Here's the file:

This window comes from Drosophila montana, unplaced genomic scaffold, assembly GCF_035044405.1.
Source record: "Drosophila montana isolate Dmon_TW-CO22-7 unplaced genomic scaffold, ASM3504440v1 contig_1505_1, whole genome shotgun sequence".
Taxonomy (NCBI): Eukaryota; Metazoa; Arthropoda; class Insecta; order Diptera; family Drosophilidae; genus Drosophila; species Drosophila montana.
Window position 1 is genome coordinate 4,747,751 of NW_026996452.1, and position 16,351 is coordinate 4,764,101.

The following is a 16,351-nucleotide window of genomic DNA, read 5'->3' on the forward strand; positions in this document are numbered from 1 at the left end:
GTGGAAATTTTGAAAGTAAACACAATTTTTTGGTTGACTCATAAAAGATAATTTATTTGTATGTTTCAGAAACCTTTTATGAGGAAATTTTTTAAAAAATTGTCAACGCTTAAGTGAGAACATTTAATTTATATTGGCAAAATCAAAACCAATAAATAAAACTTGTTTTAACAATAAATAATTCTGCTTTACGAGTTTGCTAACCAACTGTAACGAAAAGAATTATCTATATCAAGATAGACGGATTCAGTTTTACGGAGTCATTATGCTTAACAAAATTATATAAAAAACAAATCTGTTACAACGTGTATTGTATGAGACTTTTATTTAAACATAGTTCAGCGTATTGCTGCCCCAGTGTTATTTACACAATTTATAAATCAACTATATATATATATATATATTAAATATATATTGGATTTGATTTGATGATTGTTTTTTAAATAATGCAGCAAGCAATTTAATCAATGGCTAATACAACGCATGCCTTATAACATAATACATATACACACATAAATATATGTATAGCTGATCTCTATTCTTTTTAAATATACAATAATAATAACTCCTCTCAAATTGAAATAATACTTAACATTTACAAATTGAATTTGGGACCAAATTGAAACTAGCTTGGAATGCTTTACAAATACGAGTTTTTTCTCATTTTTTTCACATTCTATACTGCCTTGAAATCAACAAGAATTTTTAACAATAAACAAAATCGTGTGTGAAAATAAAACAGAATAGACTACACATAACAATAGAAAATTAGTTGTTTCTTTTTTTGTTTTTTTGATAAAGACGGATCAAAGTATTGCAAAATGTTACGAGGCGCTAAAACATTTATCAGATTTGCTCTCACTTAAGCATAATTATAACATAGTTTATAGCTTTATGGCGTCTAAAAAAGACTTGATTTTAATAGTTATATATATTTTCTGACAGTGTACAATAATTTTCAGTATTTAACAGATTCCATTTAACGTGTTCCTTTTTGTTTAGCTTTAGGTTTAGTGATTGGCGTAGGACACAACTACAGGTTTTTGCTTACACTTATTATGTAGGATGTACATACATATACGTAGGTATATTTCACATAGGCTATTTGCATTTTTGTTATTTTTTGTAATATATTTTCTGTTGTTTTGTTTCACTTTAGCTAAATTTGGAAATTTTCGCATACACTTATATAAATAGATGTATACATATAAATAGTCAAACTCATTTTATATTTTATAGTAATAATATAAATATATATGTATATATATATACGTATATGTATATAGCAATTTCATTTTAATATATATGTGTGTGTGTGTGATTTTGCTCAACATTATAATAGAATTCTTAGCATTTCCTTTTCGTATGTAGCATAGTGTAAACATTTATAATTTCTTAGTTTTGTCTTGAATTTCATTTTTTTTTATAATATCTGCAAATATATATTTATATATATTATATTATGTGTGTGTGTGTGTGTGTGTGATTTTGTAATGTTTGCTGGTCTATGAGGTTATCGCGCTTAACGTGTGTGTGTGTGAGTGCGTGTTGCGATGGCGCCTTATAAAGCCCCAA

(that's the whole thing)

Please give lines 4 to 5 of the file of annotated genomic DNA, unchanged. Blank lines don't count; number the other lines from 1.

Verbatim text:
Window position 1 is genome coordinate 4,747,751 of NW_026996452.1, and position 16,351 is coordinate 4,764,101.

The following is a 16,351-nucleotide window of genomic DNA, read 5'->3' on the forward strand; positions in this document are numbered from 1 at the left end: